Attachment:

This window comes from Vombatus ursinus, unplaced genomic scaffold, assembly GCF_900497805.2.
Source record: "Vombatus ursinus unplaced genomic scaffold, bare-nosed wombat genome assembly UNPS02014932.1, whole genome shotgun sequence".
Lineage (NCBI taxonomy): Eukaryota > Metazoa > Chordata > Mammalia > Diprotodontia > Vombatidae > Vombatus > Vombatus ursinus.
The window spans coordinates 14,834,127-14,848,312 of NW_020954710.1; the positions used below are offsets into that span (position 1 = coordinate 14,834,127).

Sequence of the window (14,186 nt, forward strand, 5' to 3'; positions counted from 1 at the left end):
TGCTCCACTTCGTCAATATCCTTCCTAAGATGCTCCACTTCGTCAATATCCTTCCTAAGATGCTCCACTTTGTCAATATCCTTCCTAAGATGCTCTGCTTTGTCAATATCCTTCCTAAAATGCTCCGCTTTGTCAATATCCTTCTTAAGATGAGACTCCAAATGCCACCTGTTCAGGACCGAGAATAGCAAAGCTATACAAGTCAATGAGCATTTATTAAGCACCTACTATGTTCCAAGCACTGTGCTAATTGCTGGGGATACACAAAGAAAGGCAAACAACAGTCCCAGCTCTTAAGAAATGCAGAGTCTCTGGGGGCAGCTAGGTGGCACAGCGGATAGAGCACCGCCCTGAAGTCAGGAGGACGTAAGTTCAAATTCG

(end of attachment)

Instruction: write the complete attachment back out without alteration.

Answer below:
This window comes from Vombatus ursinus, unplaced genomic scaffold, assembly GCF_900497805.2.
Source record: "Vombatus ursinus unplaced genomic scaffold, bare-nosed wombat genome assembly UNPS02014932.1, whole genome shotgun sequence".
Lineage (NCBI taxonomy): Eukaryota > Metazoa > Chordata > Mammalia > Diprotodontia > Vombatidae > Vombatus > Vombatus ursinus.
The window spans coordinates 14,834,127-14,848,312 of NW_020954710.1; the positions used below are offsets into that span (position 1 = coordinate 14,834,127).

Sequence of the window (14,186 nt, forward strand, 5' to 3'; positions counted from 1 at the left end):
TGCTCCACTTCGTCAATATCCTTCCTAAGATGCTCCACTTCGTCAATATCCTTCCTAAGATGCTCCACTTTGTCAATATCCTTCCTAAGATGCTCTGCTTTGTCAATATCCTTCCTAAAATGCTCCGCTTTGTCAATATCCTTCTTAAGATGAGACTCCAAATGCCACCTGTTCAGGACCGAGAATAGCAAAGCTATACAAGTCAATGAGCATTTATTAAGCACCTACTATGTTCCAAGCACTGTGCTAATTGCTGGGGATACACAAAGAAAGGCAAACAACAGTCCCAGCTCTTAAGAAATGCAGAGTCTCTGGGGGCAGCTAGGTGGCACAGCGGATAGAGCACCGCCCTGAAGTCAGGAGGACGTAAGTTCAAATTCG